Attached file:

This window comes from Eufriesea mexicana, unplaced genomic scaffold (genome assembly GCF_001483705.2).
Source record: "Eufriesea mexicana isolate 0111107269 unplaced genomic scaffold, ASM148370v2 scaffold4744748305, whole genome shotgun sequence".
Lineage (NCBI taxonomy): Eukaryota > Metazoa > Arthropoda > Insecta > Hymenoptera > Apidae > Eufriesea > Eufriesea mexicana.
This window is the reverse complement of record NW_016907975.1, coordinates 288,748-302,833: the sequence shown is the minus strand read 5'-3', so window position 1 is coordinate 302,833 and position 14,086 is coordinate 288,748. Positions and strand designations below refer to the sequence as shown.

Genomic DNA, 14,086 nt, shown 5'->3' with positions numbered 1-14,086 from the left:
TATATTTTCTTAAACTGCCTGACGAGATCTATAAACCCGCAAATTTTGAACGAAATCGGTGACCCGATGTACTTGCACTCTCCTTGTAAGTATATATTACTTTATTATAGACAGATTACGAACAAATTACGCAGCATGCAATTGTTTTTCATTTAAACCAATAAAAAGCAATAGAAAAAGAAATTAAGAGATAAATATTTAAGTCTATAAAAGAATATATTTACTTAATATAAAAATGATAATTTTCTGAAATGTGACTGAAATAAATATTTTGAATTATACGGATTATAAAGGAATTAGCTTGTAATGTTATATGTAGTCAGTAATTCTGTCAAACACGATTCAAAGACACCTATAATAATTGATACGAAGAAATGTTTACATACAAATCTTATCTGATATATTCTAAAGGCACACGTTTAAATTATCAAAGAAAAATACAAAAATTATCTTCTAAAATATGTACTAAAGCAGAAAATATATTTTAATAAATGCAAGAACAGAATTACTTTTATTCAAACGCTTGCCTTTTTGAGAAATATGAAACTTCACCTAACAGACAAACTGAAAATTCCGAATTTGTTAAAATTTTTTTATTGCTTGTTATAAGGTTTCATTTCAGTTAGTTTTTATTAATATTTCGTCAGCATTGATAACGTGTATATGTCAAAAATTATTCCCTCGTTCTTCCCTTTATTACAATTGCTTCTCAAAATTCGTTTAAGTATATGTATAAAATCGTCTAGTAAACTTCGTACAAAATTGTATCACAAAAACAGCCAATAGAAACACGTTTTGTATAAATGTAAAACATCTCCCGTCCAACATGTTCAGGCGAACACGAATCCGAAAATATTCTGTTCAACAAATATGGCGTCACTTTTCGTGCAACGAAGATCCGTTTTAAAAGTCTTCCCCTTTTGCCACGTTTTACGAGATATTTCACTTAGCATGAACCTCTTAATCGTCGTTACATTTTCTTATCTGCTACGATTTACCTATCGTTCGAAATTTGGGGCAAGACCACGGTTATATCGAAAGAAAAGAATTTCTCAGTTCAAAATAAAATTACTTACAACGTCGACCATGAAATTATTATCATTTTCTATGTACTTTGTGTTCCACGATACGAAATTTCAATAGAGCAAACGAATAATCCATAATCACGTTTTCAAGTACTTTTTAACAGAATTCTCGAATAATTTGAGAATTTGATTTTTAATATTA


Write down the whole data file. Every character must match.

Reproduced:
This window comes from Eufriesea mexicana, unplaced genomic scaffold (genome assembly GCF_001483705.2).
Source record: "Eufriesea mexicana isolate 0111107269 unplaced genomic scaffold, ASM148370v2 scaffold4744748305, whole genome shotgun sequence".
Lineage (NCBI taxonomy): Eukaryota > Metazoa > Arthropoda > Insecta > Hymenoptera > Apidae > Eufriesea > Eufriesea mexicana.
This window is the reverse complement of record NW_016907975.1, coordinates 288,748-302,833: the sequence shown is the minus strand read 5'-3', so window position 1 is coordinate 302,833 and position 14,086 is coordinate 288,748. Positions and strand designations below refer to the sequence as shown.

Genomic DNA, 14,086 nt, shown 5'->3' with positions numbered 1-14,086 from the left:
TATATTTTCTTAAACTGCCTGACGAGATCTATAAACCCGCAAATTTTGAACGAAATCGGTGACCCGATGTACTTGCACTCTCCTTGTAAGTATATATTACTTTATTATAGACAGATTACGAACAAATTACGCAGCATGCAATTGTTTTTCATTTAAACCAATAAAAAGCAATAGAAAAAGAAATTAAGAGATAAATATTTAAGTCTATAAAAGAATATATTTACTTAATATAAAAATGATAATTTTCTGAAATGTGACTGAAATAAATATTTTGAATTATACGGATTATAAAGGAATTAGCTTGTAATGTTATATGTAGTCAGTAATTCTGTCAAACACGATTCAAAGACACCTATAATAATTGATACGAAGAAATGTTTACATACAAATCTTATCTGATATATTCTAAAGGCACACGTTTAAATTATCAAAGAAAAATACAAAAATTATCTTCTAAAATATGTACTAAAGCAGAAAATATATTTTAATAAATGCAAGAACAGAATTACTTTTATTCAAACGCTTGCCTTTTTGAGAAATATGAAACTTCACCTAACAGACAAACTGAAAATTCCGAATTTGTTAAAATTTTTTTATTGCTTGTTATAAGGTTTCATTTCAGTTAGTTTTTATTAATATTTCGTCAGCATTGATAACGTGTATATGTCAAAAATTATTCCCTCGTTCTTCCCTTTATTACAATTGCTTCTCAAAATTCGTTTAAGTATATGTATAAAATCGTCTAGTAAACTTCGTACAAAATTGTATCACAAAAACAGCCAATAGAAACACGTTTTGTATAAATGTAAAACATCTCCCGTCCAACATGTTCAGGCGAACACGAATCCGAAAATATTCTGTTCAACAAATATGGCGTCACTTTTCGTGCAACGAAGATCCGTTTTAAAAGTCTTCCCCTTTTGCCACGTTTTACGAGATATTTCACTTAGCATGAACCTCTTAATCGTCGTTACATTTTCTTATCTGCTACGATTTACCTATCGTTCGAAATTTGGGGCAAGACCACGGTTATATCGAAAGAAAAGAATTTCTCAGTTCAAAATAAAATTACTTACAACGTCGACCATGAAATTATTATCATTTTCTATGTACTTTGTGTTCCACGATACGAAATTTCAATAGAGCAAACGAATAATCCATAATCACGTTTTCAAGTACTTTTTAACAGAATTCTCGAATAATTTGAGAATTTGATTTTTAATATTA